A new species of ant is always a fascination. Now consider T. rex.
No. Not this caricatured scavenger. T. rex also stands for the names of many other species, often in jest. But Tyrannomyrmex rex (tyrant-ant king) complete deserves it.
Consider the colour.
With size and colour, not too unlike Solenopsis germinata, the tiny red ant that sometimes invades home. And certainly not like my favourite ant, Oecophylla smaragdina, it is not that blazingly red.
Now remark the sting. Which is, as every myrmecologist knows, the worker's modified ovipositor. Deadly, isn't it? I've been stung by O. smaragdina, Diacamma ceylonensis, Camponotus sericeus and many other species, but I don't want to be stung by Tyrannomyrmex rex. Though I wonder what Fernano Fernández, who found it and described it in his 2003 paper, must have felt like. If he got stung.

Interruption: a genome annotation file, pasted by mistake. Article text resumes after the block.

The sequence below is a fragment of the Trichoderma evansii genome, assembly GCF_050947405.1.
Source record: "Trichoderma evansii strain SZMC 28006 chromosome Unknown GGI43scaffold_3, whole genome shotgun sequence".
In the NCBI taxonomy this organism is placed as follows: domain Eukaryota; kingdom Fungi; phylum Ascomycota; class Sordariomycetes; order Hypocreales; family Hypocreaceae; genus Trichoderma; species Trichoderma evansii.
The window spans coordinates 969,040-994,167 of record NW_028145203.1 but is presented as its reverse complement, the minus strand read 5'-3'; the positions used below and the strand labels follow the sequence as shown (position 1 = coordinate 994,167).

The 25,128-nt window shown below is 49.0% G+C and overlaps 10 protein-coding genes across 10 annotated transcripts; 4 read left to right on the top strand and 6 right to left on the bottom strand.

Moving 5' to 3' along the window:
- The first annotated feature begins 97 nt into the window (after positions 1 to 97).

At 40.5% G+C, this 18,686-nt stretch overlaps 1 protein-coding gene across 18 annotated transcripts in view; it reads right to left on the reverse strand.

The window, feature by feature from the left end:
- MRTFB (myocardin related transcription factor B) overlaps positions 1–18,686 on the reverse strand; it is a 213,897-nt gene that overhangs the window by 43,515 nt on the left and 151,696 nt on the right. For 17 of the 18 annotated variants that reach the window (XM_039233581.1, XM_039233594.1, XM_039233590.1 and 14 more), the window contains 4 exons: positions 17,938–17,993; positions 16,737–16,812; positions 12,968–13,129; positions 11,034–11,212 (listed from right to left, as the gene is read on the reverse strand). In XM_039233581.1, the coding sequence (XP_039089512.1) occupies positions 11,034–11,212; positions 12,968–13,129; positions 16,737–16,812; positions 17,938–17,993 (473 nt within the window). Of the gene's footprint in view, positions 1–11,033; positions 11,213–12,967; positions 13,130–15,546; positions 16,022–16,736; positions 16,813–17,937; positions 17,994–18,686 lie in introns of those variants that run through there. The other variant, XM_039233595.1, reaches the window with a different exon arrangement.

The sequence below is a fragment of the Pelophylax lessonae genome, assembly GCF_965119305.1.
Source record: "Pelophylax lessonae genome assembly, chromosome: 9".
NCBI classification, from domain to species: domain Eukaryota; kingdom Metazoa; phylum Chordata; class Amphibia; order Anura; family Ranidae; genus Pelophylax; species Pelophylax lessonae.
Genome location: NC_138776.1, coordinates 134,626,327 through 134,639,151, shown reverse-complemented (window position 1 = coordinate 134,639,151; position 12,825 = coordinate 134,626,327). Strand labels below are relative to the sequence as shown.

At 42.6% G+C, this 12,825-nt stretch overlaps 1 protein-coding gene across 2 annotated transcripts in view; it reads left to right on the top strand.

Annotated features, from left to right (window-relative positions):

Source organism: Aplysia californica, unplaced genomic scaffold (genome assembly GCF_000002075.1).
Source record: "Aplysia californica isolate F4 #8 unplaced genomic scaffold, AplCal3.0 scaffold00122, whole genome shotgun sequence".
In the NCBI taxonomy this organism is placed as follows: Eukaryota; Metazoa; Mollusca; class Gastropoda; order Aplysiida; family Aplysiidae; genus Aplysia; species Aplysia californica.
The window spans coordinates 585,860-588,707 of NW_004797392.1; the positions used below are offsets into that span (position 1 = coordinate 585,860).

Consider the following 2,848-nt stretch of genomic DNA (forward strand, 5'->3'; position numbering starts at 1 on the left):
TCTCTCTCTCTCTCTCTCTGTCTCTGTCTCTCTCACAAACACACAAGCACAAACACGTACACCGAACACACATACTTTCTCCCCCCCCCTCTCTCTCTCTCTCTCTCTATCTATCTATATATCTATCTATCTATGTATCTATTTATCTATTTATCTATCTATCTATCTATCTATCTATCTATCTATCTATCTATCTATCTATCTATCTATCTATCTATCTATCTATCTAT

Now behold the somewhat knurled surface, the smooth abdomen. Defining characteristics.
Behold the huge antennae. That must be some olfactory lobe it connects to, man!
What it does, is dwarf the mandibles rather thoroughly.
Now imagine this species having a sister species. And that too in a place where Mallus tramp around. But it's true - Tyrannomyrmex dux (tyrant-ant duke) roams the jungles of Kerala.
Remark the lady's mandibles.
Take a closer view of it. Justifies being Tyrannomyrmex, doesn't it?